Billingsley is a very old mining area, numerous shafts (at least 13 are known!) were sunk west of the B4363 in the fields opposite the "Cape of Good Hope" in the the late 1700s to work seams of 'Sulphur coal' - however these were restricted in that they were working the down-dip side of the coal seam with even earlier flooded mines up-dip to the west in Deserts Woods.
The mines were worked intermitently for over 100 years - one dispersal sale in 1817 advertising a small Trevithick engine and other steam engines for sale.
The mine site East of the Cape of Good Hope was developed in the 1870s and reached "Sweet coal" at 160 yards depth by Christmas 1872 (Sweet coal is low sulphur coal). A series of financial problems effected the mine until it was eventually purchased and run by Alfred Gibbs in 1882. The mine was operated successfully on a small by the Severn Valley Colliery Company until 1910, when the new Billingsley Colliery Company was created.
The new comnpany undertook a major transformation of the mine, including a complete reconstruction of the surface buildngs and alteration of the layout- adding a fan-house, lamp room, an electrical powerhouse, carpenters and fitters shops. Electric haulage was installed underground and a rope-hauled narrow gauge tramway built to drop coal tubs down to new railway sidings in a valley at Priors Moor about half a mile away and 300ft lower than the mine site. A new Garden Village was also built for the miners at Highley.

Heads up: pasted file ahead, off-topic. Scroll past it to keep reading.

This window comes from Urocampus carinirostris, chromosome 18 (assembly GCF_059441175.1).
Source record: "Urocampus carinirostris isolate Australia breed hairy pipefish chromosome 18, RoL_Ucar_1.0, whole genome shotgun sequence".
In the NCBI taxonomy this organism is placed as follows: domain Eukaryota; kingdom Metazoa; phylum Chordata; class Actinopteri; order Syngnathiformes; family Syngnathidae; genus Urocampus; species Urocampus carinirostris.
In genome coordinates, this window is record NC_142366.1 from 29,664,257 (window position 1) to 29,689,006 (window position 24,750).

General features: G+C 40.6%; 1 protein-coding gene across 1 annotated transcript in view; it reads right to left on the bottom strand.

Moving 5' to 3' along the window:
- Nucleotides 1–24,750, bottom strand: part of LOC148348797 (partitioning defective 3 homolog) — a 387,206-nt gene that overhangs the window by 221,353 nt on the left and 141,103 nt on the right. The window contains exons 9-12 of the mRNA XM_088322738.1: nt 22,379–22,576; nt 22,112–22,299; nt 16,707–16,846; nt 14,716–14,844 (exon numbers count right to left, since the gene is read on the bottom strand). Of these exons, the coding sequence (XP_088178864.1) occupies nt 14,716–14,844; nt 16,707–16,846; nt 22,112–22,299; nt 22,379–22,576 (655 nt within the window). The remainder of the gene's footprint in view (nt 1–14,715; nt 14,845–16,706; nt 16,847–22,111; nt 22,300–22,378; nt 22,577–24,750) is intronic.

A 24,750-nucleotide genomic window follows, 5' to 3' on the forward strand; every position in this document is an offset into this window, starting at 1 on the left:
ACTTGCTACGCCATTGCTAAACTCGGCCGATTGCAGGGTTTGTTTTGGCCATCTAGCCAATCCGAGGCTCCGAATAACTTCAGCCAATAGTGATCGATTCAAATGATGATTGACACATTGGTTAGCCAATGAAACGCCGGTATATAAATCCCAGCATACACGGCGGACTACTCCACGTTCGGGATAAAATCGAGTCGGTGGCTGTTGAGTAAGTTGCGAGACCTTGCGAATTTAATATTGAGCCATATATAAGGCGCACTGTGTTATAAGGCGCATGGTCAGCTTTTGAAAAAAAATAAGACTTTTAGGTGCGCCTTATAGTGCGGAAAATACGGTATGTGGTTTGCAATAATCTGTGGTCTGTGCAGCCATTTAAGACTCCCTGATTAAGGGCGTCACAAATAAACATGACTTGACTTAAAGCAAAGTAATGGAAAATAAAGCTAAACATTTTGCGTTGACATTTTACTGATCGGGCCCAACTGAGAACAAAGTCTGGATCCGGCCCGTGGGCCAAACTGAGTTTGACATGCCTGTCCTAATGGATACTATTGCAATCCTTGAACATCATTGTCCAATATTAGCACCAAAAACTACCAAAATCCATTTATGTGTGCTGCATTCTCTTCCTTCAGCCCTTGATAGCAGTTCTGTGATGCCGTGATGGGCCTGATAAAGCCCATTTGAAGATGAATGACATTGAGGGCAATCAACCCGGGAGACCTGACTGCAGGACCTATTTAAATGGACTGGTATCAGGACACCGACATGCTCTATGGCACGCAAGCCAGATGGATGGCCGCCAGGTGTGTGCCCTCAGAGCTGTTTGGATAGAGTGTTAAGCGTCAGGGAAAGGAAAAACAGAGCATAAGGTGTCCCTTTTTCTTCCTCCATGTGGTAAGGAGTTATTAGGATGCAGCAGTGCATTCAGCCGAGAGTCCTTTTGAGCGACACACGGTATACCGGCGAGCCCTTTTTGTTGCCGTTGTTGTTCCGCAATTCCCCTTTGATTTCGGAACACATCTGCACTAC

Screens were built at the sidings and connected to the mine by an electric powered rope-hauled tramwy. Coal came down the incline to the screens and was loaded onto the railway. Waste and pit materials were sent back up the incline to the mine. An aerial ropeway from Billingsley brickworks also brought bricks, tiles and other products down to the sidings with coal for the kilns going back to the brickworks.
Billingsley was taken over in 1915 by the Highley Mining Company after it had, had a number of financial and geological difficulties - they also took over the Garden Village housing development in Highley.
On the eastern Billngsley site there were 2 shafts about 500ft. deep and 7.5ft in diameter. The mine finally closed in 1921. A few of the 1910 mine buildings survive and have been turned into farm buildings.